David Senior wasn't too familiar with Northern Illinois football last fall.
But when Senior, from Boyd Anderson High School in Fort Lauderdale, Fla., was being courted by the Huskies during his team's spring practices, the Huskies weren't a no-name program by any means, after their Orange Bowl berth.
"It had a very big effect on me," Senior said. "I can see myself playing in those big-time situations and I know I can bring my abilities in those types of games. It was a very big impact for me."
By the time the Orange Bowl bid was announced last December, a lot of recruits from the Class of 2013 already had committed. This year is when NIU really will find out how much last season meant in recruiting.
"I think the Orange Bowl got [NIU] out there for the university, in general," NIU coach Rod Carey said. "I think our name is out there, no question about it."
"It helps us get in the door with a lot of those guys we're recruiting this year," said first-year receivers coach Thad Ward, who recruits the Chicago Public League, south Chicago suburbs, as well as Dade and Broward County in South Florida. "Obviously, you've got to finish up, but it helps you get in the door. At least they have that name recognition when you go in those schools."
As of Aug. 16, NIU had 14 players committed to its 2014 recruiting class, according to Rivals.com.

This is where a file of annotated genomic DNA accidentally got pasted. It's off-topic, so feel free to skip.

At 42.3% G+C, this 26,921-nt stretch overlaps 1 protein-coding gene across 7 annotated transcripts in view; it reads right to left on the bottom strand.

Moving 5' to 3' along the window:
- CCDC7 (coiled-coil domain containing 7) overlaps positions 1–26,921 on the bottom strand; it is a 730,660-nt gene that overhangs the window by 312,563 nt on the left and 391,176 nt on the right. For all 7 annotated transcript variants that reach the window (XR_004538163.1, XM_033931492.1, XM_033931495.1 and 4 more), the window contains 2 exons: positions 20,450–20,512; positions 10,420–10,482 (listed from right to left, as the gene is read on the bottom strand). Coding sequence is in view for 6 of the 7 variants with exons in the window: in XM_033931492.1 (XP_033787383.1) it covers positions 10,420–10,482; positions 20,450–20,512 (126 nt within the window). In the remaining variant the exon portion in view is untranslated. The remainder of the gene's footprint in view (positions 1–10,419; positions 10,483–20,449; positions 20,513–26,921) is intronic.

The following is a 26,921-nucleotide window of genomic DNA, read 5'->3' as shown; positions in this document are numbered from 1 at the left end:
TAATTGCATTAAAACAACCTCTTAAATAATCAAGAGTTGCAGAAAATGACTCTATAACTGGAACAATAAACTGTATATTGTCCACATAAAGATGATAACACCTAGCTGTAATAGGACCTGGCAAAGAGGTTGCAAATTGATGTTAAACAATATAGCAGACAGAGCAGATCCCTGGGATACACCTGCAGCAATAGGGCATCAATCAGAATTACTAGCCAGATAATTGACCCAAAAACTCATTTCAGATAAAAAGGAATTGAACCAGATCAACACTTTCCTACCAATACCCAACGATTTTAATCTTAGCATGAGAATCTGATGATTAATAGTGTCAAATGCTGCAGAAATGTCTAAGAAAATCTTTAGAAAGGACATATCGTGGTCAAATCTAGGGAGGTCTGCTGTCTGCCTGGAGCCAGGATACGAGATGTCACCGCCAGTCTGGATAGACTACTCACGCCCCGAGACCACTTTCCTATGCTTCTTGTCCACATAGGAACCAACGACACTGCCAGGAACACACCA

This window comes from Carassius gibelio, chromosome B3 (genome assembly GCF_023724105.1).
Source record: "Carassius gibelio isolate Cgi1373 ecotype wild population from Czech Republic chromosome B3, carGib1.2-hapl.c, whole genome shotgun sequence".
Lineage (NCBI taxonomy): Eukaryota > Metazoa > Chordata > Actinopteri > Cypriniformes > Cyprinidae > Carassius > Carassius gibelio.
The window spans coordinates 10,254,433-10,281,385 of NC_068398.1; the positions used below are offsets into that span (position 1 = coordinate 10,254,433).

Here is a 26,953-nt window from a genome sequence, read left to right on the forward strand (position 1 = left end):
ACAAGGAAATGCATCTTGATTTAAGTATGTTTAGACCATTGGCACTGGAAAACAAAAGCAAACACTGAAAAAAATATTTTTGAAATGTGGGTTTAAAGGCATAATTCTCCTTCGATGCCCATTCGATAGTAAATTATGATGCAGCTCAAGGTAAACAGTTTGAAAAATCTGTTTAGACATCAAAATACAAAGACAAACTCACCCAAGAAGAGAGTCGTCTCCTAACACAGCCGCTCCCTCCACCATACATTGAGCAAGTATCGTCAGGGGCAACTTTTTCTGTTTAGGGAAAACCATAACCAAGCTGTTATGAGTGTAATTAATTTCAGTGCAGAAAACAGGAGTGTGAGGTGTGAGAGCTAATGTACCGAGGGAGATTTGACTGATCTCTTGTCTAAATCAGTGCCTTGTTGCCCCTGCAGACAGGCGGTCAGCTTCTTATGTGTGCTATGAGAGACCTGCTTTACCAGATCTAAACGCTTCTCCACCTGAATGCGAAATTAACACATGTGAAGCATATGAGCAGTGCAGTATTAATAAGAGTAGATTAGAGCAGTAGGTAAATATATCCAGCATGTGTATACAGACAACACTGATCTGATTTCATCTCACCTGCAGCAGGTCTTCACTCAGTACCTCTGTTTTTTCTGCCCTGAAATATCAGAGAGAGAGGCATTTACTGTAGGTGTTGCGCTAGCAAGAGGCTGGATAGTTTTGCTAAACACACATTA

On the surface, the Orange Bowl should play a big part in giving NIU a top Class of 2014. There still is much more than that.
Senior and Milwaukee defensive end Russell Chambers, who committed in July, both mentioned the program's coaching staff and environment as a reason they committed to NIU. Senior had 13 offers, including ones from Indiana, Washington and Washington State.
"It's a combination of all that stuff, but it's got to feel like a family to me," Chambers said. "I don't want to go where I don't feel welcomed."
Carey mentioned that he's not going to change the formula NIU has been using in recruiting. It's been working fine, why change it, he says? The Huskies will keep recruiting where they've gone in the past.
The Orange Bowl is a great advantage to have, but as first-year recruiting coordinator Brett Diersen puts it, the coaching staff isn't just saying, "Hey, we went to the Orange Bowl and look at us."
"To me it doesn't change, you don't rest on your past. You just keep pushing and finding new ways to reach kids," Diersen said. "The facilities that we've gotten here, that has helped us tremendously. The brand new Chessick and the scoreboard, that stuff is huge, because we're making changes and football's important."